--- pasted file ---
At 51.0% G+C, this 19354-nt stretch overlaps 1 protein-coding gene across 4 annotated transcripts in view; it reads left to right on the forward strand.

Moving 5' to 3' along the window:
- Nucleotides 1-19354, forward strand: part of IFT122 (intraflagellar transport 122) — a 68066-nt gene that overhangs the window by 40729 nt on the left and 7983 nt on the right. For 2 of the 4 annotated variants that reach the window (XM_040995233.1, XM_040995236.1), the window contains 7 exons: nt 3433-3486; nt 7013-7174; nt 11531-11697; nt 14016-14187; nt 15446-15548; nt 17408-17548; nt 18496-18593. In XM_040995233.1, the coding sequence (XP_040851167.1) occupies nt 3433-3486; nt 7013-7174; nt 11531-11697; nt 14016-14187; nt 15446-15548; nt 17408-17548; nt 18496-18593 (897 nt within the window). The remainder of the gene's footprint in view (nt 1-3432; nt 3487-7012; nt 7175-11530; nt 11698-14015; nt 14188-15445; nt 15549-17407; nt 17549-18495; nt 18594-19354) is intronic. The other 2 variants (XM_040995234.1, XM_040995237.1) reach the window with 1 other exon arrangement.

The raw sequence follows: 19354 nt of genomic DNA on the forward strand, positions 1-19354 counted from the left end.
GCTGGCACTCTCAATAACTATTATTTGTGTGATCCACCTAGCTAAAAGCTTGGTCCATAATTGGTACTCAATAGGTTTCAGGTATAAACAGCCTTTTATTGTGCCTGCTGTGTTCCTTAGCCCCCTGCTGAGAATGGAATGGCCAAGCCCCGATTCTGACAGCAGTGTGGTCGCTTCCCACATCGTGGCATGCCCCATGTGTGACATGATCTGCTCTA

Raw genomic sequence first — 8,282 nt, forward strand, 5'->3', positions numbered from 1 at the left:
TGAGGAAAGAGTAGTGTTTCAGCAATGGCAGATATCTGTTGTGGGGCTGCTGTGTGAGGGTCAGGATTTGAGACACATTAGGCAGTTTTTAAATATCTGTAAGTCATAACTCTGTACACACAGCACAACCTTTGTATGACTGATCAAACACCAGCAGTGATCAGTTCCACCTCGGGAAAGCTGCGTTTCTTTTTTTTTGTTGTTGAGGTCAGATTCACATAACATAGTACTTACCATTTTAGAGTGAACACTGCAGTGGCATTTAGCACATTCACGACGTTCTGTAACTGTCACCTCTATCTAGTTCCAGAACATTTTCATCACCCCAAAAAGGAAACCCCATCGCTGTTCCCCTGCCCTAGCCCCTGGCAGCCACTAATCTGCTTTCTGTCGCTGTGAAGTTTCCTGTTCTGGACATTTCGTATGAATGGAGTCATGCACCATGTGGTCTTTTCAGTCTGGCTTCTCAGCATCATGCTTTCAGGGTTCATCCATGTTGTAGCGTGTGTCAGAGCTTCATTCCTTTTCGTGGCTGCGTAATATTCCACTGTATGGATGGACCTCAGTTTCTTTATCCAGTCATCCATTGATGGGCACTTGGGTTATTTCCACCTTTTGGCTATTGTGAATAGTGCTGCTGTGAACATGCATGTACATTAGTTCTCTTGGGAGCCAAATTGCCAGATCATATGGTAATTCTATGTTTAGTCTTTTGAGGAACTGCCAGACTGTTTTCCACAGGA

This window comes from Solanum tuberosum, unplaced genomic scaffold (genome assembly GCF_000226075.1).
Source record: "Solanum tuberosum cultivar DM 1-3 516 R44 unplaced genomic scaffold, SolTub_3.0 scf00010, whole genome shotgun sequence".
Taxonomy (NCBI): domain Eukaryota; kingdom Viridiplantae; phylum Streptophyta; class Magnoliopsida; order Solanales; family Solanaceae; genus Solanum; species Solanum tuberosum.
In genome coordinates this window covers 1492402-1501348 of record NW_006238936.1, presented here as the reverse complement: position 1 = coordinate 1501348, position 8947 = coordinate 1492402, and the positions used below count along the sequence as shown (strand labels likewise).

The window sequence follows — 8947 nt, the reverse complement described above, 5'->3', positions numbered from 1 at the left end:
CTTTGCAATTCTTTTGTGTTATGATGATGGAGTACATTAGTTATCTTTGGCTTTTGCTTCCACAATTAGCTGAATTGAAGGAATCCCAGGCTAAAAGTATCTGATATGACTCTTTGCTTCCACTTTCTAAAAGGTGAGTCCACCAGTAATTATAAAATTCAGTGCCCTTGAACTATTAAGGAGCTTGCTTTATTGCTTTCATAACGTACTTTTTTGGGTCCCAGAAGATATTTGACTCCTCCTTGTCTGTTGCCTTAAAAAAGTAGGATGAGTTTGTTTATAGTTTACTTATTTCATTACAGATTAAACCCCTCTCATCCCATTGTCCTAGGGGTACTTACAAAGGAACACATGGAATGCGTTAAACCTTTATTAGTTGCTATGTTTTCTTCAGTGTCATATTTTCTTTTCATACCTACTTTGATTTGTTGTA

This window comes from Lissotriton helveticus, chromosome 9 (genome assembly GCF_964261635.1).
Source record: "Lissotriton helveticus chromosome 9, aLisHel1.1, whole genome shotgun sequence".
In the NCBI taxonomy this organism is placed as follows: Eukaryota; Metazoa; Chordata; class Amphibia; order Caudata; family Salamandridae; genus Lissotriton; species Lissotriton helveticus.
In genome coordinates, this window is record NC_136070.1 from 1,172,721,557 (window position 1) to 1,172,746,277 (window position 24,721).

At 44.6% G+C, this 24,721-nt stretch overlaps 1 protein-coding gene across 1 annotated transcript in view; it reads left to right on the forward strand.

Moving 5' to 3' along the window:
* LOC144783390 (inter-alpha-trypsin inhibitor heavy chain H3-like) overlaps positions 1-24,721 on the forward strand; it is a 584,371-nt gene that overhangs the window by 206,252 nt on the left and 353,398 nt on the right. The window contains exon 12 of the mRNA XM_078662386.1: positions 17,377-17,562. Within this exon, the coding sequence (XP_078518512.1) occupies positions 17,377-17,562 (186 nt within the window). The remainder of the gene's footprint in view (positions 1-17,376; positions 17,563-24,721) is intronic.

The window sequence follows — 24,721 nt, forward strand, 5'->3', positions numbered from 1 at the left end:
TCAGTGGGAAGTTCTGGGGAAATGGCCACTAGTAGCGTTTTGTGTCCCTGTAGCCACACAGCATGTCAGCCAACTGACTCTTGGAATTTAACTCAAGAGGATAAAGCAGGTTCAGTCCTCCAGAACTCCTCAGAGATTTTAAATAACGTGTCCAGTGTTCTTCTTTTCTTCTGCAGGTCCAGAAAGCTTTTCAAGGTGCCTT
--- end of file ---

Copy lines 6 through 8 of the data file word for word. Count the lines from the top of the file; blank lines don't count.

Raw genomic sequence first — 8,282 nt, forward strand, 5'->3', positions numbered from 1 at the left:
TGAGGAAAGAGTAGTGTTTCAGCAATGGCAGATATCTGTTGTGGGGCTGCTGTGTGAGGGTCAGGATTTGAGACACATTAGGCAGTTTTTAAATATCTGTAAGTCATAACTCTGTACACACAGCACAACCTTTGTATGACTGATCAAACACCAGCAGTGATCAGTTCCACCTCGGGAAAGCTGCGTTTCTTTTTTTTTGTTGTTGAGGTCAGATTCACATAACATAGTACTTACCATTTTAGAGTGAACACTGCAGTGGCATTTAGCACATTCACGACGTTCTGTAACTGTCACCTCTATCTAGTTCCAGAACATTTTCATCACCCCAAAAAGGAAACCCCATCGCTGTTCCCCTGCCCTAGCCCCTGGCAGCCACTAATCTGCTTTCTGTCGCTGTGAAGTTTCCTGTTCTGGACATTTCGTATGAATGGAGTCATGCACCATGTGGTCTTTTCAGTCTGGCTTCTCAGCATCATGCTTTCAGGGTTCATCCATGTTGTAGCGTGTGTCAGAGCTTCATTCCTTTTCGTGGCTGCGTAATATTCCACTGTATGGATGGACCTCAGTTTCTTTATCCAGTCATCCATTGATGGGCACTTGGGTTATTTCCACCTTTTGGCTATTGTGAATAGTGCTGCTGTGAACATGCATGTACATTAGTTCTCTTGGGAGCCAAATTGCCAGATCATATGGTAATTCTATGTTTAGTCTTTTGAGGAACTGCCAGACTGTTTTCCACAGGA

This window comes from Solanum tuberosum, unplaced genomic scaffold (genome assembly GCF_000226075.1).